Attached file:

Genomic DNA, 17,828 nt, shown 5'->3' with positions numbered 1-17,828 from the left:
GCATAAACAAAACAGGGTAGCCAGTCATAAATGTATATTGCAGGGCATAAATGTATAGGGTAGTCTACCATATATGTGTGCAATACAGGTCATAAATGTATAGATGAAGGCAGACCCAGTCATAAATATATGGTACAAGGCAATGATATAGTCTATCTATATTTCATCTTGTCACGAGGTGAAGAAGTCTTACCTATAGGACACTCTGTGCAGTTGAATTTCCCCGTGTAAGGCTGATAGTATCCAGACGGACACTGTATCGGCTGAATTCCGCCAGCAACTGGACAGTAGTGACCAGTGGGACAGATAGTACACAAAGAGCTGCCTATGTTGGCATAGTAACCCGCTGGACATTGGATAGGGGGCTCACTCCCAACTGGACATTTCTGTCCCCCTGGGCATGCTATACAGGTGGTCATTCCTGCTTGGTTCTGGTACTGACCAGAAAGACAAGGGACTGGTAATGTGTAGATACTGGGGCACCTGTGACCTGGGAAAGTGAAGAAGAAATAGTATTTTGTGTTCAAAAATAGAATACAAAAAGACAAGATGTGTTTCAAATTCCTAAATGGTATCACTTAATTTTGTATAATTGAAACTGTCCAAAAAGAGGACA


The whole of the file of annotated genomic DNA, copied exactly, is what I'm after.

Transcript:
Genomic DNA, 17,828 nt, shown 5'->3' with positions numbered 1-17,828 from the left:
GCATAAACAAAACAGGGTAGCCAGTCATAAATGTATATTGCAGGGCATAAATGTATAGGGTAGTCTACCATATATGTGTGCAATACAGGTCATAAATGTATAGATGAAGGCAGACCCAGTCATAAATATATGGTACAAGGCAATGATATAGTCTATCTATATTTCATCTTGTCACGAGGTGAAGAAGTCTTACCTATAGGACACTCTGTGCAGTTGAATTTCCCCGTGTAAGGCTGATAGTATCCAGACGGACACTGTATCGGCTGAATTCCGCCAGCAACTGGACAGTAGTGACCAGTGGGACAGATAGTACACAAAGAGCTGCCTATGTTGGCATAGTAACCCGCTGGACATTGGATAGGGGGCTCACTCCCAACTGGACATTTCTGTCCCCCTGGGCATGCTATACAGGTGGTCATTCCTGCTTGGTTCTGGTACTGACCAGAAAGACAAGGGACTGGTAATGTGTAGATACTGGGGCACCTGTGACCTGGGAAAGTGAAGAAGAAATAGTATTTTGTGTTCAAAAATAGAATACAAAAAGACAAGATGTGTTTCAAATTCCTAAATGGTATCACTTAATTTTGTATAATTGAAACTGTCCAAAAAGAGGACA